West Virginia - Syracuse Matchups

The confrontations to concentrate on as the Orange battle the Mountaineers


WVU outside zone vs. Syracuse linebackers Luke Cain and Jerry Mackey

West Virginia pounded Mississippi State into dog food with its outside zone running plays – at one point running it on five out of six snaps. Syracuse, having viewed the film, will likely counter with an extra safety, but much of the battle will be settled at the linebacker level.

On a very simple level, WVU's outside zone sees pairs of offensive linemen double team a defensive lineman, and then make a read that results in one blocker sliding off to block a linebacker. When that happens successfully (and it does a great deal of the time), running back Steve Slaton is presented with a gap which he can cut into for good yardage. Of course, there's much more to it than that, but one of the keys is the linebacking play. If Cain and Mackey (with help from the defensive linemen in front of them) can avoid WVU's mobile blockers, they can jam up the gaps and keep Slaton from making his reads and getting upfield. That, of course, is a big if, as the Orange gave up 221 yards to Pitt's LaRod Stephens-Howling last week.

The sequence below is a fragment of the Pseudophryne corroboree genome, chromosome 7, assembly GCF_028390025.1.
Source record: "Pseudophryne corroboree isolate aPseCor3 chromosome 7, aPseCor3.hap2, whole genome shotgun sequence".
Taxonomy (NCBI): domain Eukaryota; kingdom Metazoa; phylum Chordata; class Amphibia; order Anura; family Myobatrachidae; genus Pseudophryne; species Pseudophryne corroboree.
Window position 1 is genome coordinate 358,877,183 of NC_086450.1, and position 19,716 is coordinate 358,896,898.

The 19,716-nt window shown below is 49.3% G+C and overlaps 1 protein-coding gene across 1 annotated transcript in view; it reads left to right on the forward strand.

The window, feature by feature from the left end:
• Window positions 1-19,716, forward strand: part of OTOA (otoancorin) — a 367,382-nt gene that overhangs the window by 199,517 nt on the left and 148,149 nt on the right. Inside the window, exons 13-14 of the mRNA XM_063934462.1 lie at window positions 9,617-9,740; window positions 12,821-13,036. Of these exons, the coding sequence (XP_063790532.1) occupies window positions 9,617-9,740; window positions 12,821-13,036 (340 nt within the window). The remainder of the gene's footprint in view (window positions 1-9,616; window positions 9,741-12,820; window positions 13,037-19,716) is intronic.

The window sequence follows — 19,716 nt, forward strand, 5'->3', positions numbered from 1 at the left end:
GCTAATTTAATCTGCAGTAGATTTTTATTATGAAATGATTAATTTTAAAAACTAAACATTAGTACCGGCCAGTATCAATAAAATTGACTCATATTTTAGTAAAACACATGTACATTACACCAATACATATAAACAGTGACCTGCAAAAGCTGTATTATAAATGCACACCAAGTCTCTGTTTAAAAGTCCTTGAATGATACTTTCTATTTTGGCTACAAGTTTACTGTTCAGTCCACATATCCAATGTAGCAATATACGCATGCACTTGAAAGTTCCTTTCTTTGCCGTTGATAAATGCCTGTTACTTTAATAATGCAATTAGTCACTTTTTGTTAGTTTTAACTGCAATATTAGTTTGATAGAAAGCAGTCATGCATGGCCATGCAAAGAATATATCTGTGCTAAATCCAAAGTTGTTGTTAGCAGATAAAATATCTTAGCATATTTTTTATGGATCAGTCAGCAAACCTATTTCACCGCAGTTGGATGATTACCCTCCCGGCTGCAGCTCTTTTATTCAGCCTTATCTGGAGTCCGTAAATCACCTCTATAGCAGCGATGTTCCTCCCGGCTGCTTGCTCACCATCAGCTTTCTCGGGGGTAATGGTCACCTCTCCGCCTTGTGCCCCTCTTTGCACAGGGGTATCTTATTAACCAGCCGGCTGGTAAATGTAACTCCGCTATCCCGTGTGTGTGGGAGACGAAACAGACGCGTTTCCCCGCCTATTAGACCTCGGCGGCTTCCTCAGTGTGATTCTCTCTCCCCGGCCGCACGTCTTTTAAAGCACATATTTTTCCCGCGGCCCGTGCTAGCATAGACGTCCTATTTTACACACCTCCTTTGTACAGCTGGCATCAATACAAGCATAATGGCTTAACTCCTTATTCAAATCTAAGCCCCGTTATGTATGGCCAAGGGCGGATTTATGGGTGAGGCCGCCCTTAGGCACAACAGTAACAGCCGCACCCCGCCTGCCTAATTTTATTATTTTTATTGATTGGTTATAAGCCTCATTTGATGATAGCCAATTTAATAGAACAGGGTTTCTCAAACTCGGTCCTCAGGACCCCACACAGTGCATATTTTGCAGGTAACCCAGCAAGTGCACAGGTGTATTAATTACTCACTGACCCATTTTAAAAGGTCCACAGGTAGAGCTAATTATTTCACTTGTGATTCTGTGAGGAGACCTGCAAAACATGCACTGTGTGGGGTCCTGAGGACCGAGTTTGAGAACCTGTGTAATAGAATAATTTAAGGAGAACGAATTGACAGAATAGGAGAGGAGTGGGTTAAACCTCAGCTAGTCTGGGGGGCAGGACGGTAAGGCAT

The big key for success on West Virginia's side is the synchronized play of the offensive linemen. If their steps are correct, and they make the correct reads and block the correct opponent, it's a pretty safe bet that the Mountaineer ground game will have another big day.

WVU kicker Pat McAfee vs. Syracuse kicker Patrick Shadle

A number of articles are looking at this matchup this week from the human interest angle. West Virginia passed on Shadle, a hometown boy form Morgantown, to offer McAfee, Scout.com's number one rated placekicker as a senior. But while some have already made the decision that Shadle is a better kicker (based on more field goals made this year), that decision leaves out one important part of the game.